If you’re into beer, make a stop at MicroBar, inside the Center Hotel, which supports local breweries and offers the largest selection of unique, imported beer choices in Reykjavik. We got a taster board of all the current tap offerings and enjoyed them all very much.
Next stop was Tapas Barinn for a late-afternoon snack. After looking at the menu, we wished we could order a dozen items. I would highly recommend this place. It’s tiny inside, and it gets packed immediately upon opening, but it’s definitely worth it to try small amounts of such unique and delicious Icelandic dishes.
Food tours you may enjoy:
What To Do in Iceland in Winter
It is true that you can’t get around to all the awesome things that Iceland has to offer in the winter, but you can still do quite a bit. If you’ve based yourself in Reykjavik, tours and excursions are an easy way to see as much as possible without having to drive yourself around..
This natural phenomenon of electrically charged particles from the sun entering the earth’s atmosphere is said to be at its peak from September to March and is coming off an 11-year peak of activity.
We were intent on seeing the lights, and braved the subzero temperatures on a small group bus tour for the privilege. The bus tour isn’t much for comforts. They do what they can to find a perfect spot where the lights are visible, but sometimes it’s just a matter of waiting and hoping.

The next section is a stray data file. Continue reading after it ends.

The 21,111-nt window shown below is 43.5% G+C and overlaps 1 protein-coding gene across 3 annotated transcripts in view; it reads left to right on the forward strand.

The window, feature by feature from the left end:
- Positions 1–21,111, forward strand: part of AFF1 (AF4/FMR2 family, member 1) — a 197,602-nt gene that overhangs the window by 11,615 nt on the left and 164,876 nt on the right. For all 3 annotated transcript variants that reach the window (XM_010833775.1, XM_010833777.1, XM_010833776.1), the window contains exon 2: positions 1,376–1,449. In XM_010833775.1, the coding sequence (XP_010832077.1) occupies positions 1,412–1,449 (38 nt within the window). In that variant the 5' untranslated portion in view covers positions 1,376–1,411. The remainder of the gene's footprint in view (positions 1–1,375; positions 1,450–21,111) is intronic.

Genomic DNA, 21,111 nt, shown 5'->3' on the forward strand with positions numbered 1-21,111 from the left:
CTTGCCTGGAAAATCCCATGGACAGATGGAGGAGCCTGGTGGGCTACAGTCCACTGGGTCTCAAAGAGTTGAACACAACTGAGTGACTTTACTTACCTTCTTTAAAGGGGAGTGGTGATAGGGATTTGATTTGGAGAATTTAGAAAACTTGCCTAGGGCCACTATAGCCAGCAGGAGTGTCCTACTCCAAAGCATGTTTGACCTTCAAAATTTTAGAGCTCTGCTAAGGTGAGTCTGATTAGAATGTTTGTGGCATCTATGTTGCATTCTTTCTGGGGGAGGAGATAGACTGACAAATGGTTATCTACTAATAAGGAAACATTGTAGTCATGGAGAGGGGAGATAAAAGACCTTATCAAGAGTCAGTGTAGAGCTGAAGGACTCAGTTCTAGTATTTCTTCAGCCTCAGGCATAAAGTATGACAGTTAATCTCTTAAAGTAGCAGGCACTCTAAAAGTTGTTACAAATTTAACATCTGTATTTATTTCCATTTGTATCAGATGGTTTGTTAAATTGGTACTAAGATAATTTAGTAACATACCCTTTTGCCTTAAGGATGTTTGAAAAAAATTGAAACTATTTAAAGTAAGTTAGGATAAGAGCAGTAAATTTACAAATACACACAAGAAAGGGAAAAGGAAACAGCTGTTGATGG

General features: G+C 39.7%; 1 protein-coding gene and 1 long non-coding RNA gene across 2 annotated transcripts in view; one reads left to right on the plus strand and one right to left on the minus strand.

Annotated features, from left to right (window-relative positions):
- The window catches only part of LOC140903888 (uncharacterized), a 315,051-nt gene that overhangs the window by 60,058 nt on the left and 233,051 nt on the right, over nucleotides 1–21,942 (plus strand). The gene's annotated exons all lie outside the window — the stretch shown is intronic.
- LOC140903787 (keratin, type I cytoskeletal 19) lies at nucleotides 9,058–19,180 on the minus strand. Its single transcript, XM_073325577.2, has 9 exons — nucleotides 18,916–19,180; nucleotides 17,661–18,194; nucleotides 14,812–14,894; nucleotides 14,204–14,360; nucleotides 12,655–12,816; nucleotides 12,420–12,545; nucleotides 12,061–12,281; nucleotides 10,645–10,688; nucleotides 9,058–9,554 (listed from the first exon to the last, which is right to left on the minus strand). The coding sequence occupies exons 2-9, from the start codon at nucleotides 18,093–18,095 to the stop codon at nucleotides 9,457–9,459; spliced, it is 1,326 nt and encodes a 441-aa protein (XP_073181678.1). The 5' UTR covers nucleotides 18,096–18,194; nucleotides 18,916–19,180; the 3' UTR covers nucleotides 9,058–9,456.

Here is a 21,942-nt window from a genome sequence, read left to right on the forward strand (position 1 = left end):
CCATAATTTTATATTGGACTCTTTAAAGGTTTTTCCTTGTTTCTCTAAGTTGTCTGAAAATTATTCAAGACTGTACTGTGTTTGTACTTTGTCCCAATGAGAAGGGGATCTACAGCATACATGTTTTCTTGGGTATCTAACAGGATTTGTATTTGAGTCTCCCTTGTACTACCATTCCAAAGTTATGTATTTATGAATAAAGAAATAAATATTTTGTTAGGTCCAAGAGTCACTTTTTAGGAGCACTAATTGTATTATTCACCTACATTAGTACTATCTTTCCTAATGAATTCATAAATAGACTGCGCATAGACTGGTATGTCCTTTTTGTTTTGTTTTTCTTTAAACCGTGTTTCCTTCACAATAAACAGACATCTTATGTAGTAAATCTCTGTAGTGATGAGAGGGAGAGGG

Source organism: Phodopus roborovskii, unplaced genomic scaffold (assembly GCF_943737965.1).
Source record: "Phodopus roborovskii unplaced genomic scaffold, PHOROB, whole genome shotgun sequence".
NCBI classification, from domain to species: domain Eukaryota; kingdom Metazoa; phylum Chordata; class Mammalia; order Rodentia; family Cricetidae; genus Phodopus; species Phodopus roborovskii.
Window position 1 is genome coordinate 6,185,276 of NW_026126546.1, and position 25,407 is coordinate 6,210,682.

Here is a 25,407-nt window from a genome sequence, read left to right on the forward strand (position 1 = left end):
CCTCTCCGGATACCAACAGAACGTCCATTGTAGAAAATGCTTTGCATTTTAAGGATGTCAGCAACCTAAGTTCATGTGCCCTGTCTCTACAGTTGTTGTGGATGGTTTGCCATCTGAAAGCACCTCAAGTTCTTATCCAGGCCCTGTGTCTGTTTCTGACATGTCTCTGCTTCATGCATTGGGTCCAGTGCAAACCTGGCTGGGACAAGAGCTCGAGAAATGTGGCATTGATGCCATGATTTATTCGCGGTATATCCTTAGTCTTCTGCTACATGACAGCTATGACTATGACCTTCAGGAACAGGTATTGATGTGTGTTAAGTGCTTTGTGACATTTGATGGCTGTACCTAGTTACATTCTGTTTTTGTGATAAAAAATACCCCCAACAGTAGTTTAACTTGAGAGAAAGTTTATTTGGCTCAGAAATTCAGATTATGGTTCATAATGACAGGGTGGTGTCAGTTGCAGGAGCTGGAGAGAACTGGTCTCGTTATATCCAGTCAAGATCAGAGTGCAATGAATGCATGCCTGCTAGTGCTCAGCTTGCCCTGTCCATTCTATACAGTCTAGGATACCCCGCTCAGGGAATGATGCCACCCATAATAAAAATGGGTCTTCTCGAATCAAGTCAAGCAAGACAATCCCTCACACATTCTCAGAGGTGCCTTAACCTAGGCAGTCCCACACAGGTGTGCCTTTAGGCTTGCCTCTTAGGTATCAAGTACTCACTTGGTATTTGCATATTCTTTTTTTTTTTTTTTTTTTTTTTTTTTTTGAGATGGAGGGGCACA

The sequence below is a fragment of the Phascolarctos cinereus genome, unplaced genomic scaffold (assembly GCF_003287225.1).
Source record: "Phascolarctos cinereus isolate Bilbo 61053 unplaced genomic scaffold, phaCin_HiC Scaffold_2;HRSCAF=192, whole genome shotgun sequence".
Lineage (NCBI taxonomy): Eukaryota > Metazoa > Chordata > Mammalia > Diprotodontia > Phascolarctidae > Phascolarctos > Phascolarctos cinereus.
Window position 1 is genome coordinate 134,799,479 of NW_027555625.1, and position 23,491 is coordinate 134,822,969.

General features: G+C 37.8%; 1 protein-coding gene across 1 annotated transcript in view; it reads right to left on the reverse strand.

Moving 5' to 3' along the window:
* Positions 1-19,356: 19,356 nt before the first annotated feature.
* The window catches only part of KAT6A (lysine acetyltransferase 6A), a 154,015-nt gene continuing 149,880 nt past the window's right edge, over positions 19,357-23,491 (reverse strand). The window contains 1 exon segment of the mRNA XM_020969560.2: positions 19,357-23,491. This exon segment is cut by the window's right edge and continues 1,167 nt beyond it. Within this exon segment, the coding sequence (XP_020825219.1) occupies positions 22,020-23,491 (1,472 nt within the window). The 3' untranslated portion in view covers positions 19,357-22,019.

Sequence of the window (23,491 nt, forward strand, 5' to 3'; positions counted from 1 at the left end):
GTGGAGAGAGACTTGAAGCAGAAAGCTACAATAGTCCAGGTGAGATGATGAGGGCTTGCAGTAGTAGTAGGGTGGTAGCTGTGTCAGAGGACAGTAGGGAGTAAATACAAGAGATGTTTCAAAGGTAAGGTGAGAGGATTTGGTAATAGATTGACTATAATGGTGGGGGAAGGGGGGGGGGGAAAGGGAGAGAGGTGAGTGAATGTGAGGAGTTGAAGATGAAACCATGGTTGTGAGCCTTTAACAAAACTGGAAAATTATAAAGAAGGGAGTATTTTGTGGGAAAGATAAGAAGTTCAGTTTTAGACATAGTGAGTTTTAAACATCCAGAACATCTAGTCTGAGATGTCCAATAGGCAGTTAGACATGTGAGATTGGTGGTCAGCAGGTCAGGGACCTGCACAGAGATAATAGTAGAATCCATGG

If you’re serious about getting a good glimpse at the Northern Lights, I suggest taking a very good camera and brushing up on your manual settings. What you can see with the naked eye is not as impressive as you may hope.
Golden Circle Tour
We really enjoyed the Golden Circle tour around the southern part of the island. While this is a really touristy thing to do, and would be better done at your own pace in a rental car, it was a good way to get a peak at some of Iceland’s natural wonders without having to drive in blizzard-like conditions.